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Part B: Mineral Rights - Part B-4: ASM Licencing - 27. Small Scale Licencing | 27.4. Area

Provisions discussing the area of small scale licensing should provide for spatial limits that respond to: what mineral is being exploited; the location, concentration and continuity of the deposit, as defined by exploration work carried out; the relation to other licence categories; and whether or not contiguous licence areas are permitted. The shape of the area should conform to the standard shape requirements of the mining cadastre, which may be a polygon with a minimum and maximum number and length of sides prescribed or one composed of uniform cadastral units, as set out in the law. This section may also provide for the creation of special designated areas set aside for SSM operations in which the issuance of other mining rights will not be permitted.

Since small scale mining is generally defined by limits as to the minerals that can be exploited and the amount of investment or production involved, SSM licence areas are generally restricted to a size significantly smaller than areas for large scale exploitation. Due to these limitations, SSM is not suitable for the exploitation of widely disseminated mineralization requiring removal of very large tonnage of overburden and extensive processing of relatively low grade ore deposits. SSM is suited to the exploitation of relatively high grade deposits that are too small for large scale exploitation and that can be effectively mined out within a short term of a few years. On the other hand, if the targeted minerals are phosphates, salt, sand or gravel located near the surface in a dense concentration extending over a large area that can be mined effectively by a small scale mining operation, a larger licence area may be justified. Hence, it is desirable for the mining law to contain enough flexibility to accommodate these various scenarios.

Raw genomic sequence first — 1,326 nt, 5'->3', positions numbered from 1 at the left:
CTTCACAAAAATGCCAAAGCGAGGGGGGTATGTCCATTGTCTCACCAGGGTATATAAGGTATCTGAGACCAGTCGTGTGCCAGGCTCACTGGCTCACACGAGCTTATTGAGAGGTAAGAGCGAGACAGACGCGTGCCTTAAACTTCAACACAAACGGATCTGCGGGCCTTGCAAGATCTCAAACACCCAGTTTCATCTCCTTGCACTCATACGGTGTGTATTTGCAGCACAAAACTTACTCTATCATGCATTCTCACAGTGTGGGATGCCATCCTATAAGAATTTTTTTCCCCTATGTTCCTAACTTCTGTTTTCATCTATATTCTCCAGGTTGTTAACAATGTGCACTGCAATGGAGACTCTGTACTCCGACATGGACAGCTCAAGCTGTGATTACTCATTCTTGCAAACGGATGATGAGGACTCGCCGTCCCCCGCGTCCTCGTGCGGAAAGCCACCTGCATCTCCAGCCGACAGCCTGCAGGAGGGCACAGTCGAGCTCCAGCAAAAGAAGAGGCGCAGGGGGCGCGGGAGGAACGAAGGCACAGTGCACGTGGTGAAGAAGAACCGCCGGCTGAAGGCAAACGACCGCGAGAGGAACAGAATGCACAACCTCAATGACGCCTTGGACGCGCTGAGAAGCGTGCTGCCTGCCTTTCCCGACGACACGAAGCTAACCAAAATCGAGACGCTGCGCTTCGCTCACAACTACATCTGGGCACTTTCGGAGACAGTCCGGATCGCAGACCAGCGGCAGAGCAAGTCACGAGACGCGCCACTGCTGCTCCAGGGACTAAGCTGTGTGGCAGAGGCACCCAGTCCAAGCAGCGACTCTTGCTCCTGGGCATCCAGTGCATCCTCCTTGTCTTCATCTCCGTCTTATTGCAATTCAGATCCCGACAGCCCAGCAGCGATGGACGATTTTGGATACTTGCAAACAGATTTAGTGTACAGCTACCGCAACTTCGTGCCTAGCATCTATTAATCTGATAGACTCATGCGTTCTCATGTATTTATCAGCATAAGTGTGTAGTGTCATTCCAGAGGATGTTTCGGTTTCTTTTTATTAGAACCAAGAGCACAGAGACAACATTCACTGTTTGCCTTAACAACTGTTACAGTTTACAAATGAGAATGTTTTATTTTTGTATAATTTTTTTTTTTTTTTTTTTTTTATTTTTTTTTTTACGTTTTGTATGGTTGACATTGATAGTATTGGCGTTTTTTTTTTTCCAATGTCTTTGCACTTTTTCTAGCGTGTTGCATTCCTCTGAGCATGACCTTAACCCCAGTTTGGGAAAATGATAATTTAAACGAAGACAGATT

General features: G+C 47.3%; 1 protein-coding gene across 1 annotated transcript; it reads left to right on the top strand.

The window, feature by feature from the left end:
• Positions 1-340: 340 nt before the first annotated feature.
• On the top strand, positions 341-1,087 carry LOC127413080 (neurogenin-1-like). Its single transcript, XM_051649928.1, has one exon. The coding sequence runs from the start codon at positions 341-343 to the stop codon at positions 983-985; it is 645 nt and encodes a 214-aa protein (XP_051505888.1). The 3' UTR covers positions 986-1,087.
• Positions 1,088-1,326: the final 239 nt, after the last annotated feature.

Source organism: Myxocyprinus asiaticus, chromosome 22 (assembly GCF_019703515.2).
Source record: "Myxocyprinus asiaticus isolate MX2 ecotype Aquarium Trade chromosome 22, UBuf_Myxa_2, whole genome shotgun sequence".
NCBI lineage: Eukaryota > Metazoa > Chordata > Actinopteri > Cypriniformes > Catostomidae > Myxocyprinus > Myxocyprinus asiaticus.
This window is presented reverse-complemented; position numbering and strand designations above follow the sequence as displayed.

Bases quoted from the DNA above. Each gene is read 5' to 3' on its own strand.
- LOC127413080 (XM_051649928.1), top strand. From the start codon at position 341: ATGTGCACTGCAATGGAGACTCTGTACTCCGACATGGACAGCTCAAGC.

27.4. Example 1:

Article [_]

(1) Subject to the provisions of this Part, a person wishing to conduct small scale mining operations may apply for a minerals permit to conduct such operations for any mineral other than diamonds over an area not exceeding 0.5 km2 per permit.

(2) The holder of a minerals permit shall, within three months of the issue thereof, demarcate the area covered by such permit in such manner as may be prescribed.

Article [_]

The [Regulating Authority] may make regulations for the better carrying into effect of this [Act][Code][Law] and, in particular and without prejudice to the generality of the foregoing, regulations may provide for the following matters or purposes—

(a) prescribing anything which in terms of this [Act][Code][Law] is to or may be prescribed;

(b) for making of returns of minerals won and for the valuation of such minerals, and the sampling, weighing and testing of any mineral;

(c) the shape of the areas over which mineral concessions may be granted;

(d) the manner in which areas and boundaries shall be marked, beaconed and surveyed;

(e) the gathering of fuel wood and the cutting and use of timber for the purposes of carrying on prospecting and mining operations;

(f) the returns to be rendered and the nature of the accounts, books and plans to be kept by the holders of mineral concessions;

(g) the fees to be paid in respect of any matter or thing done under this [Act][Code][Law] ; and

(h) the protection of the environment.


Drawn from Botswana’s mining law (1999), this provision limits the size of a SSM licence (“minerals permit”) area to half of a square kilometre (i.e., 50 hectares.) It does not permit any exceptions, but it also does not limit the number of SSM licenses that can be held by a single holder.